I hope you don't think I am an over protective mother who shelters her children from life. The girls are exposed to a lot. They have seen birth-and know how the baby got there, watched death, lost loved ones to addictions and suicide, been exposed to the consequences of horrible accidents and cancer, we have travelled through out the States and Europe. They spend a lot of time in a tattoo shop. They know Chinese deities and Buddha, don't believe in Santa, believe in Jesus, are aware of Haiti and the recent oil spill, I could go on and on. I just want you to know we are all for them experiencing life along side of us. I just refuse to believe public school is "life".
And that is why I homeschool.
p.s. We also now unchurch, having walked away from institutional religion for very similar reasons.
Monday, September 5, 2011
I have big food issues. I just love it. Totally.
I hadn't told you that I returned to Weight Watchers. (I am a lifetime offender) That was 3 weeks ago. I lost three pounds the first two weeks. This was a disappointment because I followed plan to the T. (Usually the first week on program is a bigger loss.) Could it be as I inch closed to my 40th b-day the weight is just getting harder to take off? Yes, I know three pounds is an accomplishment. I, in true Coedith form, chose to celebrate my losing with lunch of french toast after weigh in. Of course I know I could have simply tracked it and kept to plan...but.....
Of course it didn't stop with french toast, or the fries, or the goat cheese with lemon curd and marscapone (to die for!) So I skipped my week three weigh in, ya know to get back on track before weighing in the following week.
No I will not be going this week either. I am officially off the wagon.
What to do?
All this is happening at the same time my squirrel mama instincts are telling me to stock up for the winter. I have been menu planning, recipe searching and discovering the world of cooking once and stocking my freezer with hearty homemade meals to be ready in a flash. I want us to eat real food, balanced food and enjoyable food.
Food is more than nourishment for me. I know that can be seen as an "issue". It is a way to bring people together, to connect, to share to give and to receive.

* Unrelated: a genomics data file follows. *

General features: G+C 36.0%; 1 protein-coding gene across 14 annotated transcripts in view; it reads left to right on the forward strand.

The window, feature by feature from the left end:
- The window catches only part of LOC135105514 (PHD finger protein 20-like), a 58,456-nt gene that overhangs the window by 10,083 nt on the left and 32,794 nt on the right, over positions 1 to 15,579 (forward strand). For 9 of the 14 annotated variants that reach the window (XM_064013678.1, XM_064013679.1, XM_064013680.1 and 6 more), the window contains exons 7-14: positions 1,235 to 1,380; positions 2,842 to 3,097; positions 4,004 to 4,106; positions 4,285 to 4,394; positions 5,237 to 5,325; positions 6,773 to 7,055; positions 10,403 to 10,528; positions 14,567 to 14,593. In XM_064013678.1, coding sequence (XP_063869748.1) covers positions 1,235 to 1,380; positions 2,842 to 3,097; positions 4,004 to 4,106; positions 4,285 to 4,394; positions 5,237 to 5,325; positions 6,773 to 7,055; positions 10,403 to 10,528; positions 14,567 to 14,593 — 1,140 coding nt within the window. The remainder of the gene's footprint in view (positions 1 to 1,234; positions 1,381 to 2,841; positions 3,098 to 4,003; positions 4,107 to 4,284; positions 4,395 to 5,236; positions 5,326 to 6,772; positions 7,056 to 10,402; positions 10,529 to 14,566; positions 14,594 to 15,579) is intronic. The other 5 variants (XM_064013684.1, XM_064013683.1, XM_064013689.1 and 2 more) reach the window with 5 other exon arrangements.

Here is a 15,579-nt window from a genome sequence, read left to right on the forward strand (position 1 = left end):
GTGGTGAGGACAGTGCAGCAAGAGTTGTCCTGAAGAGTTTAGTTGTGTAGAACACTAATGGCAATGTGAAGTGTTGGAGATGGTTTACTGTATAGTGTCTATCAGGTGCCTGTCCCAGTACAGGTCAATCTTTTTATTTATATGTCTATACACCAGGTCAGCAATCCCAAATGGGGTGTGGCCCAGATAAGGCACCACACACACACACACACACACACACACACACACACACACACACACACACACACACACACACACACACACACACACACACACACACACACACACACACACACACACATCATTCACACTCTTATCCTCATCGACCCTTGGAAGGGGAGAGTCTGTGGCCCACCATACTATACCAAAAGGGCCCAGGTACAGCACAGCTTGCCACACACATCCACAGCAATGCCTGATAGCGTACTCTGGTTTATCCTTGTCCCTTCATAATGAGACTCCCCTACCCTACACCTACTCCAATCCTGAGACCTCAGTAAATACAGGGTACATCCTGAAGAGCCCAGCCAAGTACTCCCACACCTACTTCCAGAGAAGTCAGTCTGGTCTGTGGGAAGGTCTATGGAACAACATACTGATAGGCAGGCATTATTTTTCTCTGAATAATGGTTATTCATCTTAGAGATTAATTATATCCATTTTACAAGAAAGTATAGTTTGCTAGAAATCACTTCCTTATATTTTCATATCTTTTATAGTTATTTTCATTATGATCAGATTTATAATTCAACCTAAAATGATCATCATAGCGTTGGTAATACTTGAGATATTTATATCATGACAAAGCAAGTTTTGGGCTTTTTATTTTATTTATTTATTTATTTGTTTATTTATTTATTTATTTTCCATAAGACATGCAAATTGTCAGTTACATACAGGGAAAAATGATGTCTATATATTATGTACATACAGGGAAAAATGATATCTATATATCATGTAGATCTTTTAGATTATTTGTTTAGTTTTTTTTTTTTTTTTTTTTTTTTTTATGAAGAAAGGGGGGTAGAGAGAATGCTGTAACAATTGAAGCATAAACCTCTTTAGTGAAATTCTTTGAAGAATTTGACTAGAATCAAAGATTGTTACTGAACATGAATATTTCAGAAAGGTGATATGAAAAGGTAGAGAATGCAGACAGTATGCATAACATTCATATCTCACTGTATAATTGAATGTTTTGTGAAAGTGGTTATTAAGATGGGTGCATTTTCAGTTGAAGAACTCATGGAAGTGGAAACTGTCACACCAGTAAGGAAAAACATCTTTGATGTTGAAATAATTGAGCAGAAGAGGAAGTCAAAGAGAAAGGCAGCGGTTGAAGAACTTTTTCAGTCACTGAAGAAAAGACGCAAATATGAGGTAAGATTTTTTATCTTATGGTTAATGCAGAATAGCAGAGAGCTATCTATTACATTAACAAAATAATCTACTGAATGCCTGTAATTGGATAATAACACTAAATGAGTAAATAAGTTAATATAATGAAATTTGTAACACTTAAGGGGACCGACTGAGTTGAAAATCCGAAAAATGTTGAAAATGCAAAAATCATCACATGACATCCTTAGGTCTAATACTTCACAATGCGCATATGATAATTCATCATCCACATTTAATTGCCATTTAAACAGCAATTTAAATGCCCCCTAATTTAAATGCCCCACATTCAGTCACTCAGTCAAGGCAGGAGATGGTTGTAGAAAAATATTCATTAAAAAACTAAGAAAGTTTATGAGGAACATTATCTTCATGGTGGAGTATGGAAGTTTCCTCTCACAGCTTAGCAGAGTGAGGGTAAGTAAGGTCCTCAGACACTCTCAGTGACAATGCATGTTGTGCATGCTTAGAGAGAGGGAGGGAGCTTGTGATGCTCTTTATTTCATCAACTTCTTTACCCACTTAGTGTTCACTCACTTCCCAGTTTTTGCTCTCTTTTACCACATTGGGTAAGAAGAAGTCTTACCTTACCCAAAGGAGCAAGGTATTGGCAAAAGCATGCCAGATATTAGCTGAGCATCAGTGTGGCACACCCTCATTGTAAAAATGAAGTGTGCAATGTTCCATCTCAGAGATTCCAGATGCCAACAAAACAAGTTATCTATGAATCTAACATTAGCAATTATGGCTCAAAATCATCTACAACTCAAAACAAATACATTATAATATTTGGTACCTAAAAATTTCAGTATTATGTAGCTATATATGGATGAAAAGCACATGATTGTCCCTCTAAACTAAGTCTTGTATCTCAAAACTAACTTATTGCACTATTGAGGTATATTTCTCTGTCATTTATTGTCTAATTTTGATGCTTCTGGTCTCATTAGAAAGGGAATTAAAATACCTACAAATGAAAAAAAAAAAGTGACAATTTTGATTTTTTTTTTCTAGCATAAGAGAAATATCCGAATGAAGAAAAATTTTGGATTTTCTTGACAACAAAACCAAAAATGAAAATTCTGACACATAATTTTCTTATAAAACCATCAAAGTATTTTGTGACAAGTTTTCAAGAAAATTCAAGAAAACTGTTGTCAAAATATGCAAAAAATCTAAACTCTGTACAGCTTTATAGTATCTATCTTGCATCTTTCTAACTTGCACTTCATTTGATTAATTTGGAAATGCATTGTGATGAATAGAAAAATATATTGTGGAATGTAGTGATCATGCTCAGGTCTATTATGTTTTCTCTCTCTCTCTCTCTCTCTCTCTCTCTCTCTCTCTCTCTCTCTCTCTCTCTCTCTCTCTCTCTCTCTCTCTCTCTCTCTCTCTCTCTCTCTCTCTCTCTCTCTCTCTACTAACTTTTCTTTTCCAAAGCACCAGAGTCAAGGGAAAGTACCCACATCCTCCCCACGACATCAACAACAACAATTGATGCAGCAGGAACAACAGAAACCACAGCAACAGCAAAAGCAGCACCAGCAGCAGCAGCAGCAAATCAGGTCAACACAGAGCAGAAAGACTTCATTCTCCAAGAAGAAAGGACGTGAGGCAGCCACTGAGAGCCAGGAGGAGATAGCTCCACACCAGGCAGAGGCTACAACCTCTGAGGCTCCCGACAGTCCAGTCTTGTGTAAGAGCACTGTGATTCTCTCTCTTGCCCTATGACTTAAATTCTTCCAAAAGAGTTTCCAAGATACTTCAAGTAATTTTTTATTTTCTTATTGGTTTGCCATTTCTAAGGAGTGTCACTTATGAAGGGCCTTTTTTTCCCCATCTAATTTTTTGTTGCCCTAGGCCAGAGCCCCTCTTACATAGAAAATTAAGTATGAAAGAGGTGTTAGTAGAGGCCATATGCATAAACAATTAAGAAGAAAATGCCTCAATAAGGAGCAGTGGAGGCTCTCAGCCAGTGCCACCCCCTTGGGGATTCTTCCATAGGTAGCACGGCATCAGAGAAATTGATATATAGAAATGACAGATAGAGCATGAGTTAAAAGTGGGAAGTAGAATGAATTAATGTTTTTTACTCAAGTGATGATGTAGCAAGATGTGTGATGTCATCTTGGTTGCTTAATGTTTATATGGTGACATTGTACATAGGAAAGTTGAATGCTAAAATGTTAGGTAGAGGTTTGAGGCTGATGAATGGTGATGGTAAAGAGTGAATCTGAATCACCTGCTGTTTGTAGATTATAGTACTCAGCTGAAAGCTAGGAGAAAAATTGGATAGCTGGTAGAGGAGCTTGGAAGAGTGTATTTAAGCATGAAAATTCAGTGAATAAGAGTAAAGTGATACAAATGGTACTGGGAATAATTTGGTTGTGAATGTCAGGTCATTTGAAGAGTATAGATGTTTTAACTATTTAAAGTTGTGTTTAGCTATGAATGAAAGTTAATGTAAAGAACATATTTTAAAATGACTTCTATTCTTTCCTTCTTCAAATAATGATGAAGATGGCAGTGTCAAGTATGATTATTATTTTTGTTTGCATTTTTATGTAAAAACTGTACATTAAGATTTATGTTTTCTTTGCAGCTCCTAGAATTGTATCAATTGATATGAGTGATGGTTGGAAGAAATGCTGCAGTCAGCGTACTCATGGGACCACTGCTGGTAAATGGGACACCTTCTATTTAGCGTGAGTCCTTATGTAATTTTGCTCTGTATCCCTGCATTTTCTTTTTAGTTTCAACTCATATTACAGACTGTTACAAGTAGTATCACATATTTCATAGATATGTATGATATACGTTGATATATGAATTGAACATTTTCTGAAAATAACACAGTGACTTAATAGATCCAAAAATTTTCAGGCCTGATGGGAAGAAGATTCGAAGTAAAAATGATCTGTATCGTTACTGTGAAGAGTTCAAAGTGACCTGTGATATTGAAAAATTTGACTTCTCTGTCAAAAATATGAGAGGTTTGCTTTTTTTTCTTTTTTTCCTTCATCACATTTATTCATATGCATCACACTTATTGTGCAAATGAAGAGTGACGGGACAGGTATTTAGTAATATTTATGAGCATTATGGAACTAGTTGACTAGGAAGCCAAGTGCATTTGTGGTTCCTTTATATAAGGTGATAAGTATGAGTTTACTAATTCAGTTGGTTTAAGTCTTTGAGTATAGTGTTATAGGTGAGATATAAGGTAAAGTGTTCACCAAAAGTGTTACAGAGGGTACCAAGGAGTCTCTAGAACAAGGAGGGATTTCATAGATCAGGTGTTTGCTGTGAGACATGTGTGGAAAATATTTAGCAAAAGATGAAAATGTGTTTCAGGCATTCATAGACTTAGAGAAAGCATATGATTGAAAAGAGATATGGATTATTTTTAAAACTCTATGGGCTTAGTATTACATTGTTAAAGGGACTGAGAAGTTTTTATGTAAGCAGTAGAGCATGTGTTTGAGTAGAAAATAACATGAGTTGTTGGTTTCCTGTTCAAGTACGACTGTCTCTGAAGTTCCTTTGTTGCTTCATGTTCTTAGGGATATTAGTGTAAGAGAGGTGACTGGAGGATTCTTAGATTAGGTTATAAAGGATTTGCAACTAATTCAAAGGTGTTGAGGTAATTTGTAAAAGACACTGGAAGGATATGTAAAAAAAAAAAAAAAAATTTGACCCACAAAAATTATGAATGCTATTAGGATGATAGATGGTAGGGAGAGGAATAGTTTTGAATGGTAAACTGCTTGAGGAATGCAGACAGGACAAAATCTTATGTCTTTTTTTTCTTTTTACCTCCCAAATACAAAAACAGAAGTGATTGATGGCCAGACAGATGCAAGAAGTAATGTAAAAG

So that is where I am with food. Wanting to be a size 10, just not enough to give up french toast- or is it the love...
Friday, September 2, 2011
My great-grandparents Frank and Ethel Attaway (I am wild about her socks and shoes)
Me circa 1994, in my favorite socks and shoes, where I grew up in Woodlake California
You know that favorite dress you have practically worn out? The one with the stain, tear or missing button? Do not despair you can still wear it with an Okie flair. Here are 10 ways to incorporate true depression era fashion into your vintage attire.
- clothing doesn't fit just right-usually a little too big
- socks-not mates if you dare
- one button different from the rest
- dresses made of feedsacks
- mend and patch-get creative
- worn oxfords shoes
- clothing clean but worn
- layers-sometimes they had to wear all they had
- aprons- what dress you do have needs protecting
How awesome is this?! Here is an informative feedsack post by Vintage Viviant.
I haven't seen it (because I heard it was scary) but Carnivale appears to have wonderful costumes.
Also I have heard rumors of a Ghetto Gatsby picnic held in Southern California. Does anyone have any information about this event? I am intrigued.
Thursday, September 1, 2011
I set up a hand washing station for Dorothy (20 mos.) earlier this summer. I used her kitchen shelves-seen here before hand washing supplies.
She needed a step stool to be at the right height to reach the bowl. Here is what you need to set up a hand washing station.
- medium sized basin (bowl)
- small pitcher
- water source
- small dish with travel sized soap
- bucket for used water
- hand towel
Model this for your child